Rule By Memorandum: What You Need to Know about USCIS Updates to NTA Policy

A memo published July 5 by the United States Customs and Immigration Services (USCIS) outlines a policy change that could have far reaching implications for those in the United States on work or student visas.

Change in Notice to Appear Policy

The July memo, which, among other decrees, instructs USCIS to issue a Notice to Appear (NTA) to an applicant, beneficiary or requestor upon the denial of an application, petition or immigration benefit request.
Prior to the July memo, NTAs were primarily issued by Immigration and Customs Enforcement, and typically were a result of an arrest or criminal charges. USCIS focused primarily on adjudication of visa applications and extensions. The July memorandum places an additional enforcement component on an overburdened system, and combined with increased scrutiny on visa petitions and extensions, could create additional challenges for foreign nationals professionals and students in the U.S. to maintain proper immigration status.

Potential Impacts

  • NTAs could be issued during applications that were once considered routine, such as visa extensions or adjustments for new jobs
  • Increased scrutiny of specific work visas, such as H-1B visas, puts highly skilled foreign workers at particular risk. If an application for extension is denied and an NTA is issued, their H-1B status could expire before their case is reviewed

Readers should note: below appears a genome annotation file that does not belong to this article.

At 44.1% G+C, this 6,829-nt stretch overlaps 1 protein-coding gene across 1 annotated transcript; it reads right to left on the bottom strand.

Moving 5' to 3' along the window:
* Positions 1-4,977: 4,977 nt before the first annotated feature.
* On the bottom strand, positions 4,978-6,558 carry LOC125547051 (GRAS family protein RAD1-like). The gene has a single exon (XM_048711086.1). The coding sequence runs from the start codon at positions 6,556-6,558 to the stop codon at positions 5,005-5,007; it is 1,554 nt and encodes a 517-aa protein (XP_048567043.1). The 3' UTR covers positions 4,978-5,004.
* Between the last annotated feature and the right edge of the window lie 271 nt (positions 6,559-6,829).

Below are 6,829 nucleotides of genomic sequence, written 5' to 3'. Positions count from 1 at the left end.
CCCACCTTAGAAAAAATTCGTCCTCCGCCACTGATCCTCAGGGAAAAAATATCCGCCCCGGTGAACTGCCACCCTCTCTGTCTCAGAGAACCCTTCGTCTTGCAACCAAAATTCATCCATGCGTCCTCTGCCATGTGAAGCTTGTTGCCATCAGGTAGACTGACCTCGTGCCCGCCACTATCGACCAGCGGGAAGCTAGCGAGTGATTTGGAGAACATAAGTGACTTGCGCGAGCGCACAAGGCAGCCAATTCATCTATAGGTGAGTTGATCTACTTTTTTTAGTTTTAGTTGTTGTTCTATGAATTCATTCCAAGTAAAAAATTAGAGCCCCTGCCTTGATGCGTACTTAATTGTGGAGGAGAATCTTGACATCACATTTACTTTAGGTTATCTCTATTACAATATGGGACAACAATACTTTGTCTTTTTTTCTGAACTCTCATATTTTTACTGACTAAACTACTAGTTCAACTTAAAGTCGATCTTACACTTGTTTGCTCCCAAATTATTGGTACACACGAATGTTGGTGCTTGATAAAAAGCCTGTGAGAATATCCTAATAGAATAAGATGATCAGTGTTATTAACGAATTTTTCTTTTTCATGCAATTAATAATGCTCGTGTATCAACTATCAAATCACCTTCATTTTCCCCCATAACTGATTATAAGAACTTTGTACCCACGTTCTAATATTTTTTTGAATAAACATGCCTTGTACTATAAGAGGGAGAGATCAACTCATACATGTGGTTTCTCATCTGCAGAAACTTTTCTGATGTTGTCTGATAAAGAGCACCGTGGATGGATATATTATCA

• Green card petitions with lengthy waiting times could be impacted if a work visa is not extended and a person is issued an NTA and placed in removal proceedings
  • Once an NTA is issued, the person is subjected to the rules of the court system, which state they cannot depart the US
  • Foreign students will need to diligently monitor their status to avoid receiving an NTA

What You Can Do

We think it’s important to communicate that although immigration law in the United States has become more challenging, the new policy change is not a fundamental change in immigration processing, rather, it is a shift toward stricter enforcement.  More than ever, it is essential to be prepared. If you are applying for a visa extension or an adjustment of status, it’s important to understand every step of the petition process. Work with an immigration attorney you trust as a counsel and advocate – we have a few recommendations here. In addition to hiring an immigration attorney, there are other ways you can make sure you are prepared for the changes in enforcement:

  • Track your I-94 card to ensure US Customs and Border Protection properly marks the status and expiration
  • Track your I-94 card to ensure US Customs and Border Protection file extensions in timely manner
  • Avoid moving positions, locations, or transferring schools without speaking with Human Resources or the Designated Student Official about what impact those changes could have on your existing status.

If you have questions about how the July 5 memorandum impacts your work visa or status in the United States, please contact us today. We offer complimentary consultations and are happy to talk with you about your specific circumstances.